Ok, I think I’ve established my pretension bona fides. (Fides should be pronounced as two syllables to get maximum pretension). Stout should really be up my alley. They also have some very nice wines by the glass for quite reasonable prices. They offer french fries with an off-the-menu preparation (melted cheese all over it – of course we agreed to this modification, unable to resist even a semi-secret menu).

The delicious fries were a nice way to ease into the meal. Unfortunately the burger that followed it didn’t live up to my expectations. The server warned me that the Six Weeker was sweet. Apparently the Six Weeker’s fig jam and brie laden burger pairs well with belgian ales, white porters and lagers. I generally lean toward simple orders, but Stout didn’t really have a ‘simple’ burger. Their signature Stout Burger comes with bacon (I generally avoid bacon on burgers), roasted tomatoes, horseradish, etc. You can ask them to leave something off a burger, but no substitutions.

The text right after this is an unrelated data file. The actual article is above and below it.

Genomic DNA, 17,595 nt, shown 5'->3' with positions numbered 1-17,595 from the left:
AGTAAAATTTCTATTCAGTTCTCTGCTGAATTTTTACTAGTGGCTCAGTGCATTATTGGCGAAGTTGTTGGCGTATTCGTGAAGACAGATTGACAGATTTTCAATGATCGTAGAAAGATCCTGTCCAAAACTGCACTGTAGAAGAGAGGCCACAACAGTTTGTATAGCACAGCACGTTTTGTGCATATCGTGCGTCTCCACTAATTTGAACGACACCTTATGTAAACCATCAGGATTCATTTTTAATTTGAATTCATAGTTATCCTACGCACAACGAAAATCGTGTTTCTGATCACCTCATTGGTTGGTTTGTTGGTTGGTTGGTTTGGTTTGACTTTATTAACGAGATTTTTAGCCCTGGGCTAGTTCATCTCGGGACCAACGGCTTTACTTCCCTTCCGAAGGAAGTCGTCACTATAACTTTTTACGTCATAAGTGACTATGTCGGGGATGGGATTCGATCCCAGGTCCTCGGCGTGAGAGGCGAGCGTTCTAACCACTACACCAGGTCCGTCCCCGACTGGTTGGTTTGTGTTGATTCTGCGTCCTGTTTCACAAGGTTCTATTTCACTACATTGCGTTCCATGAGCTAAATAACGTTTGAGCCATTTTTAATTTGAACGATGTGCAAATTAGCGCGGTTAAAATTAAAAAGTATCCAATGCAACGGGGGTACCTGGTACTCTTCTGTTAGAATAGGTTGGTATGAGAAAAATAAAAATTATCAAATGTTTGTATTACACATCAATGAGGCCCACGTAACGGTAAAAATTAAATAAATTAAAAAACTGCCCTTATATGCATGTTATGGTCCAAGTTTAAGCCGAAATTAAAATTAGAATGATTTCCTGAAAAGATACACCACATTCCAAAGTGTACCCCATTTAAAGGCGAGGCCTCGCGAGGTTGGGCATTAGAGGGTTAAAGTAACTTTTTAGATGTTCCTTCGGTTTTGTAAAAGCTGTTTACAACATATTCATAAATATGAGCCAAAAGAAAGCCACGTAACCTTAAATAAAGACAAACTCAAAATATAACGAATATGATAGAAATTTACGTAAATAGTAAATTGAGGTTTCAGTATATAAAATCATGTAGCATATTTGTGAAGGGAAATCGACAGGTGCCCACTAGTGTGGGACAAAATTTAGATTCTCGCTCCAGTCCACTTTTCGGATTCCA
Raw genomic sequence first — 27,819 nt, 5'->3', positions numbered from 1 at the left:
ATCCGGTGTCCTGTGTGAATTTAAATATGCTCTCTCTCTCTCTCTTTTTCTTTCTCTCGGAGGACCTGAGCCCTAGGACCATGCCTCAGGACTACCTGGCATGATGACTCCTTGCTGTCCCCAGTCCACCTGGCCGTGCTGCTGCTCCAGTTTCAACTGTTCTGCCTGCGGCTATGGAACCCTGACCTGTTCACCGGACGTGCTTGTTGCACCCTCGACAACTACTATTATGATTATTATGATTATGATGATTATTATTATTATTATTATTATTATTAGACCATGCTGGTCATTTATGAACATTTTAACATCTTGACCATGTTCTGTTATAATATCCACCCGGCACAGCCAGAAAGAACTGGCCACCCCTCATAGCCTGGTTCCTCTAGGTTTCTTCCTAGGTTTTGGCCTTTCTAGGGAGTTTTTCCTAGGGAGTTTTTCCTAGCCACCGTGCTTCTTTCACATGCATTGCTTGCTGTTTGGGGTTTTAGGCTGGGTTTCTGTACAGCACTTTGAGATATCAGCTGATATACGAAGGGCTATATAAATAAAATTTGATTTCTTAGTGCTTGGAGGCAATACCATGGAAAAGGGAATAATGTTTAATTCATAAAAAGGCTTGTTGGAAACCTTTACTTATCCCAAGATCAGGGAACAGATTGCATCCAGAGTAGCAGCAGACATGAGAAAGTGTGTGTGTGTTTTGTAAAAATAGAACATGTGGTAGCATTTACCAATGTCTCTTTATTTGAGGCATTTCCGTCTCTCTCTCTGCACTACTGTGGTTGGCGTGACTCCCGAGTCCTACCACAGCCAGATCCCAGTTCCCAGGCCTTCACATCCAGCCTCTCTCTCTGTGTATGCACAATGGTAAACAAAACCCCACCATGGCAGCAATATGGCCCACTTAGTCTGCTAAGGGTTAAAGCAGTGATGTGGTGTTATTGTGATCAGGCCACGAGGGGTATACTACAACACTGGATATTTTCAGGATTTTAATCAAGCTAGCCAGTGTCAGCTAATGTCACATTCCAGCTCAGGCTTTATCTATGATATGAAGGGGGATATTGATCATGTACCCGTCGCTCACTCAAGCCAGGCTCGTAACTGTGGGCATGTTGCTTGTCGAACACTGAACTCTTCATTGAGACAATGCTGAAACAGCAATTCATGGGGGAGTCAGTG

So yes, although quite pretty, the burger was overly sweet. Even after I wiped off most of the fig jam, it was still rather sweet – but more importantly, the texture and flavor of the beef was underwhelming. The condiments tried to make up for a lack of seasoning. For a burger joint that proudly advertises they grind their own meat daily in-house, I expected more. It wasn’t a bad burger, but I didn’t finish it.

I don’t mind some fanciness. I’m fine with bougie. Whatever you call it. Yet it all starts with the core ingredients. A great chunk of beef cooked well is gonna taste pretty good. This is why steakhouses often can create a pretty decent burger. So while I’m generally a purist at heart (plain dark chocolate, no secret sauce on my burger, etc), I don’t mind some flair. Unless the flair is covering up what’s underneath.